Hiking Hurricane Ridge – Olympic NP

Port Angeles, WA

One of the most beautiful places in Olympic National Park is a place called Hurricane Ridge.  The Ridge is accessed by way of a 17 mile long road that begins at the main park visitor center just south of Port Angeles.  The road winds its way up to a large parking area (the spot is very popular) and another visitor center.  The parking area is at 5,242 feet, a pretty high location when you consider that Port Angeles is at sea level.

View driving up to Hurricane Ridge

We met Eric and Laurel in the parking lot at 9:30 AM, an early hour for us.  The sight of a pile of snow next to a plow was not very encouraging.

Our plan was to hike a trail up to Sunrise Point, but a check with the ranger in the visitor center revealed that there was still quite a bit of snow on that trail.


So we went to Plan B and drove a short distance further up the road to hike the Hurricane Hill Trail.  This trail is about 3.2 miles round trip on a paved trail.  It provides outstanding panoramic views of the Olympic Mountains to the south and the Strait of Juan de Fuca to the north.

Colorful Lupines add to the mountain views

We did have to cross a few snow banks

The trail goes up along this ridge

Looking back down the trail

The view looking south

We were fortunate to spot some interesting wildlife along the trail.  Our first sighting is the Olympic Marmot.  Olympic NP is the only place where these little guys exist.  Marmot colonies in the park are in decline due to predation by non-native coyotes.

The name of this ridge is an indication that the weather is not always ideal for hiking.  So we were pleased that we picked an absolutely perfect day for our hike.  The sky was clear of clouds, the temperature was in the mid-60s, and the winds were calm.

The four of us found a nice lunch spot on a low ridge overlooking a beautiful mountain meadow.  As we finished our lunch and contemplated our “lunch with a view” photo, two characters walked right in front of us. This brief photo opportunity made it necessary for us to include an unprecedented two lunch pictures in this blog.  We hope you don’t mind.

Lunch with a view – part 1

Lunch with a view – part 2

Mt. Baker 95 miles to the northeast

The high point at the end of the trail is very popular

The snow covered Elwha River Trail

As we hiked back down the trail, we spent some time watching the guy below as he enjoyed a snack in the nearby meadow.

Think we were a little too close to the bear?  The above photos were taken on zoom.  Below is a non-zoom shot.

Returning to the visitor center we were told that there were some mountain goats hanging around the nearby trail up to Sunset Point.  So we crossed some heavy snowbanks and headed up the steep trail.  As we went up the trail we were treated to a great view of Hurricane Hill where we hiked earlier.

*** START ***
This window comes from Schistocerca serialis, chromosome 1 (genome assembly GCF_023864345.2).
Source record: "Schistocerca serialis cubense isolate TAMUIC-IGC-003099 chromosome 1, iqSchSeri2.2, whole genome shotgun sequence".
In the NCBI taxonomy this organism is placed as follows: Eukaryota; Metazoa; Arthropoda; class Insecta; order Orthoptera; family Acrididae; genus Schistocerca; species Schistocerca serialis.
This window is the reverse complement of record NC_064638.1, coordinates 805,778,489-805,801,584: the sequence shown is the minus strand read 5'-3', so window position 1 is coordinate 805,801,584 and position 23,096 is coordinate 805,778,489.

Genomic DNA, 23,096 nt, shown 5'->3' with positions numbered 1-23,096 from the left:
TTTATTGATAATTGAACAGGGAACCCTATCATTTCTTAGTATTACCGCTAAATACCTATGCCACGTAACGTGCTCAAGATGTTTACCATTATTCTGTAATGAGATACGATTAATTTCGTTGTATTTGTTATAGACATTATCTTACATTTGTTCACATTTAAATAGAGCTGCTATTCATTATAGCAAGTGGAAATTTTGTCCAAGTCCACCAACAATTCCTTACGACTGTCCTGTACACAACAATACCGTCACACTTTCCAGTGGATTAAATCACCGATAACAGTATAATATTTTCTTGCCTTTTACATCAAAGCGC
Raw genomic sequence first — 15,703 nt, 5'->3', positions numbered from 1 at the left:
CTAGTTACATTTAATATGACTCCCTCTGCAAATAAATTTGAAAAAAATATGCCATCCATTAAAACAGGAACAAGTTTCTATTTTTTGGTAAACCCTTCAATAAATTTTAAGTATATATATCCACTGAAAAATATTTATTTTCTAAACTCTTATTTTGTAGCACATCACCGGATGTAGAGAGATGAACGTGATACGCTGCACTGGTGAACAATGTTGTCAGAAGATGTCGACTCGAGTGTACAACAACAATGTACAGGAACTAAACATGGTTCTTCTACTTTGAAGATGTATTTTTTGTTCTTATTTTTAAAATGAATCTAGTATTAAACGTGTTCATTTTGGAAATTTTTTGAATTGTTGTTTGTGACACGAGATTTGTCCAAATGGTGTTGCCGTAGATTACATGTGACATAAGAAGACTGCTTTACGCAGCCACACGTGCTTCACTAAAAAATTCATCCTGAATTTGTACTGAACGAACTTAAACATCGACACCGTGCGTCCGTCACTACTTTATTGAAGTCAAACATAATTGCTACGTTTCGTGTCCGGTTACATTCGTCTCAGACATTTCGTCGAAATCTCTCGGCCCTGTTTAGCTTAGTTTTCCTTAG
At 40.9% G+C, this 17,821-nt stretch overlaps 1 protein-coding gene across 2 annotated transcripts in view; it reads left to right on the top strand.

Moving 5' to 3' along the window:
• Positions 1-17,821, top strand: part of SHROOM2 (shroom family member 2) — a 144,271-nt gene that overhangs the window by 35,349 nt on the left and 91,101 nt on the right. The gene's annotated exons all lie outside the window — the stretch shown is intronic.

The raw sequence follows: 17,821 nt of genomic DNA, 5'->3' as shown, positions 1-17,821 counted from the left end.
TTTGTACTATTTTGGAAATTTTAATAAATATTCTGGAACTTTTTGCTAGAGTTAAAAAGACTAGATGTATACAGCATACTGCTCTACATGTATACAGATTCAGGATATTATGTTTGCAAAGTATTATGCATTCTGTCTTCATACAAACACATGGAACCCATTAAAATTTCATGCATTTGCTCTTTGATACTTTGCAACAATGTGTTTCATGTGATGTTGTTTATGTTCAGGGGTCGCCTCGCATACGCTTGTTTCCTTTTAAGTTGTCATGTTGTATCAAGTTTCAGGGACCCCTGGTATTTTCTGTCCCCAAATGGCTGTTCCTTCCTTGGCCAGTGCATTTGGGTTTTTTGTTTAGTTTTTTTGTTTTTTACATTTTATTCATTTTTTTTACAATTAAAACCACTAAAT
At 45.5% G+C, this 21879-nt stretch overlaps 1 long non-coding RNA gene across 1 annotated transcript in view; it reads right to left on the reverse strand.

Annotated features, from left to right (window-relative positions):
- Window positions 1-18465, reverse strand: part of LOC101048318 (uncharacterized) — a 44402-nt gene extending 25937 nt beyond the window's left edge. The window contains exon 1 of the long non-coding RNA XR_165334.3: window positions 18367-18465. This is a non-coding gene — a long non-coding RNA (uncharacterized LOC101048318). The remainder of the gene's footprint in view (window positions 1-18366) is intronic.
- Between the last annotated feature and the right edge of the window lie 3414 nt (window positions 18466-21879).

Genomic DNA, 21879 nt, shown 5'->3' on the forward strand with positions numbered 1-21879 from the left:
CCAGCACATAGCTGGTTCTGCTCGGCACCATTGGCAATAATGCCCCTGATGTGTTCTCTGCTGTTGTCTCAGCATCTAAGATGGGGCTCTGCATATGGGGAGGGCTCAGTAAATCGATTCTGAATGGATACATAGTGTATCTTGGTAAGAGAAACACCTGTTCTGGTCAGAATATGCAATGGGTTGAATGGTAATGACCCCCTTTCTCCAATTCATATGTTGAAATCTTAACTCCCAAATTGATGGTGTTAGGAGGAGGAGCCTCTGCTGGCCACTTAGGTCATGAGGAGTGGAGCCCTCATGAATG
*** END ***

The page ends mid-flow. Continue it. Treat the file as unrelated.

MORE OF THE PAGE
Mountain goats are not native to the Olympic Peninsula.  About a dozen goats were introduced to the Olympic Mountains in the 1920s, before the national park was established in 1938.  The goats were placed in the area as an experiment to see how adaptable they would be to the rugged mountains of the Olympics. By 1983, the numbers grew to more than 1,100.  A ranger told us that today they estimate the population to be around 800.

The goats can be a nuisance along heavily used trails and around wilderness campsites because they seek out salt and minerals from human urine, backpacks and sweat on clothing.  They can become aggressive to humans and in 2007 a man was killed by a 370 pound goat in the Hurricane Ridge area. He was trying to protect his wife and a friend when the goat gored him, severing an artery in his thigh.

We were very calm and quiet as the group of goats pass near us (and other foolish hikers) on the trail.

View down to the visitor center

The trail up Hurricane Hill ranks as one of the most beautiful hikes we have ever done and not to be missed.  Stunning vistas surrounded us,  and the chance to see some wildlife just added to the experience.

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33 Responses to Hiking Hurricane Ridge – Olympic NP

  1. Debbie L says:

    Fabulous pictures! But such a sad story to hear about the man being gored by a goat. Otherwise such cool wildlife shots! We haven’t seen any wildlife on our hikes here in Wisconsin. Maybe that’s not such a bad thing….

    • placestheygo says:

      Thanks, Debbie! One of the things we miss when back east is the assortment of wildlife.

      • Debbie L says:

        We’ve sure been on the hunt for it. Aside from the deer and squirrels, we could count on one hand other wildlife. But once we watched a family of otters playing in a pond-that was exciting! 🐾

      • placestheygo says:

        Lucky you to see otter. We’ve been searching for the otter that are suppose to be along the rocky shore here in Port Angeles but haven’t seen any yet. The otter are one of my favorites to watch.

  2. Laurel says: